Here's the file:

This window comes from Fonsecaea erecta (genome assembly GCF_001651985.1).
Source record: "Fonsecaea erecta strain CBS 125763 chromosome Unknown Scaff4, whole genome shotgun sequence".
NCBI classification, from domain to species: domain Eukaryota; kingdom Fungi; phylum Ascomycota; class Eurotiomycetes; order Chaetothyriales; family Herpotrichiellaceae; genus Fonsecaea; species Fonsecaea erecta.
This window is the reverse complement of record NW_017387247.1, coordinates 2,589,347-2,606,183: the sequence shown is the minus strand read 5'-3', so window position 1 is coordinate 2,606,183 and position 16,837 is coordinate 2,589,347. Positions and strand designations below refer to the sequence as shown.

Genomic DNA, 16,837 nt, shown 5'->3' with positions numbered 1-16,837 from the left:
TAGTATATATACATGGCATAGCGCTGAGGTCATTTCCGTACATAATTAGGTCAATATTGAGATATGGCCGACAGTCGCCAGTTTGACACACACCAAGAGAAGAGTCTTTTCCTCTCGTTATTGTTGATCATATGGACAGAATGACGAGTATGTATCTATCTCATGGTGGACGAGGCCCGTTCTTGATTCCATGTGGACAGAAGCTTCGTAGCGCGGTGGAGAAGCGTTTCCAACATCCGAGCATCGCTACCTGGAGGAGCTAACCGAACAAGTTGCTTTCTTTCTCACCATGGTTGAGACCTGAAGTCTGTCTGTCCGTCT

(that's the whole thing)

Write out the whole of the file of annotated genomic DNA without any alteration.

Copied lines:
This window comes from Fonsecaea erecta (genome assembly GCF_001651985.1).
Source record: "Fonsecaea erecta strain CBS 125763 chromosome Unknown Scaff4, whole genome shotgun sequence".
NCBI classification, from domain to species: domain Eukaryota; kingdom Fungi; phylum Ascomycota; class Eurotiomycetes; order Chaetothyriales; family Herpotrichiellaceae; genus Fonsecaea; species Fonsecaea erecta.
This window is the reverse complement of record NW_017387247.1, coordinates 2,589,347-2,606,183: the sequence shown is the minus strand read 5'-3', so window position 1 is coordinate 2,606,183 and position 16,837 is coordinate 2,589,347. Positions and strand designations below refer to the sequence as shown.

Genomic DNA, 16,837 nt, shown 5'->3' with positions numbered 1-16,837 from the left:
TAGTATATATACATGGCATAGCGCTGAGGTCATTTCCGTACATAATTAGGTCAATATTGAGATATGGCCGACAGTCGCCAGTTTGACACACACCAAGAGAAGAGTCTTTTCCTCTCGTTATTGTTGATCATATGGACAGAATGACGAGTATGTATCTATCTCATGGTGGACGAGGCCCGTTCTTGATTCCATGTGGACAGAAGCTTCGTAGCGCGGTGGAGAAGCGTTTCCAACATCCGAGCATCGCTACCTGGAGGAGCTAACCGAACAAGTTGCTTTCTTTCTCACCATGGTTGAGACCTGAAGTCTGTCTGTCCGTCT